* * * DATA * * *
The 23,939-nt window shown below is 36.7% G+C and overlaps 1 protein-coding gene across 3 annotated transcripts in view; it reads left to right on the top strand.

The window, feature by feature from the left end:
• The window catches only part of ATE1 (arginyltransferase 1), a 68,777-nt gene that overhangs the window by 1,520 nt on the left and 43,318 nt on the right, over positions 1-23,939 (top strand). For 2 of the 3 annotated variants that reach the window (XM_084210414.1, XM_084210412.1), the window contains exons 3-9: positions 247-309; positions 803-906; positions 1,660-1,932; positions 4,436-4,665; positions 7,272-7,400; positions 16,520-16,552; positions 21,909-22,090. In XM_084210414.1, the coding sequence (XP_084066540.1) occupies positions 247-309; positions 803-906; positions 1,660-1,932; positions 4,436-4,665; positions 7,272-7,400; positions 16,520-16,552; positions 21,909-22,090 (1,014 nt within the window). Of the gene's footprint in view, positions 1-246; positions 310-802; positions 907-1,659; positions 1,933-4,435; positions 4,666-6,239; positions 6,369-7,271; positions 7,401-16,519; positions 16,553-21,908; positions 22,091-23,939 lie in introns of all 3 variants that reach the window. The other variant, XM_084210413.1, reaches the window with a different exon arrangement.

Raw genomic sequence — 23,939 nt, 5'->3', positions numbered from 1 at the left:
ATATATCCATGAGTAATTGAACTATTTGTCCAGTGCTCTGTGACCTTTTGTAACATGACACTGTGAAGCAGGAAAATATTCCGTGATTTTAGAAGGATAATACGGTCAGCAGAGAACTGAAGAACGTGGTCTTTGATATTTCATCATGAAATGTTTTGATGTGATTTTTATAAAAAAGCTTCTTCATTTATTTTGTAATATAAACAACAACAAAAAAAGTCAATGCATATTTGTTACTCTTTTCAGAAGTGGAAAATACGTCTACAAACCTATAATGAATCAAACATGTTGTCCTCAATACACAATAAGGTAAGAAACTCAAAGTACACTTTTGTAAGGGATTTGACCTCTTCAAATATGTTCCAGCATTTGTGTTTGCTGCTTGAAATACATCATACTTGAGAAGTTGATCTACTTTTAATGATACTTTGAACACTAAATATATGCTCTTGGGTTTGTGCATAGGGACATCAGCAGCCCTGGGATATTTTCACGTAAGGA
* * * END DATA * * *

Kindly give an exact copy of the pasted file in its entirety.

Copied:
The 23,939-nt window shown below is 36.7% G+C and overlaps 1 protein-coding gene across 3 annotated transcripts in view; it reads left to right on the top strand.

The window, feature by feature from the left end:
• The window catches only part of ATE1 (arginyltransferase 1), a 68,777-nt gene that overhangs the window by 1,520 nt on the left and 43,318 nt on the right, over positions 1-23,939 (top strand). For 2 of the 3 annotated variants that reach the window (XM_084210414.1, XM_084210412.1), the window contains exons 3-9: positions 247-309; positions 803-906; positions 1,660-1,932; positions 4,436-4,665; positions 7,272-7,400; positions 16,520-16,552; positions 21,909-22,090. In XM_084210414.1, the coding sequence (XP_084066540.1) occupies positions 247-309; positions 803-906; positions 1,660-1,932; positions 4,436-4,665; positions 7,272-7,400; positions 16,520-16,552; positions 21,909-22,090 (1,014 nt within the window). Of the gene's footprint in view, positions 1-246; positions 310-802; positions 907-1,659; positions 1,933-4,435; positions 4,666-6,239; positions 6,369-7,271; positions 7,401-16,519; positions 16,553-21,908; positions 22,091-23,939 lie in introns of all 3 variants that reach the window. The other variant, XM_084210413.1, reaches the window with a different exon arrangement.

Raw genomic sequence — 23,939 nt, 5'->3', positions numbered from 1 at the left:
ATATATCCATGAGTAATTGAACTATTTGTCCAGTGCTCTGTGACCTTTTGTAACATGACACTGTGAAGCAGGAAAATATTCCGTGATTTTAGAAGGATAATACGGTCAGCAGAGAACTGAAGAACGTGGTCTTTGATATTTCATCATGAAATGTTTTGATGTGATTTTTATAAAAAAGCTTCTTCATTTATTTTGTAATATAAACAACAACAAAAAAAGTCAATGCATATTTGTTACTCTTTTCAGAAGTGGAAAATACGTCTACAAACCTATAATGAATCAAACATGTTGTCCTCAATACACAATAAGGTAAGAAACTCAAAGTACACTTTTGTAAGGGATTTGACCTCTTCAAATATGTTCCAGCATTTGTGTTTGCTGCTTGAAATACATCATACTTGAGAAGTTGATCTACTTTTAATGATACTTTGAACACTAAATATATGCTCTTGGGTTTGTGCATAGGGACATCAGCAGCCCTGGGATATTTTCACGTAAGGA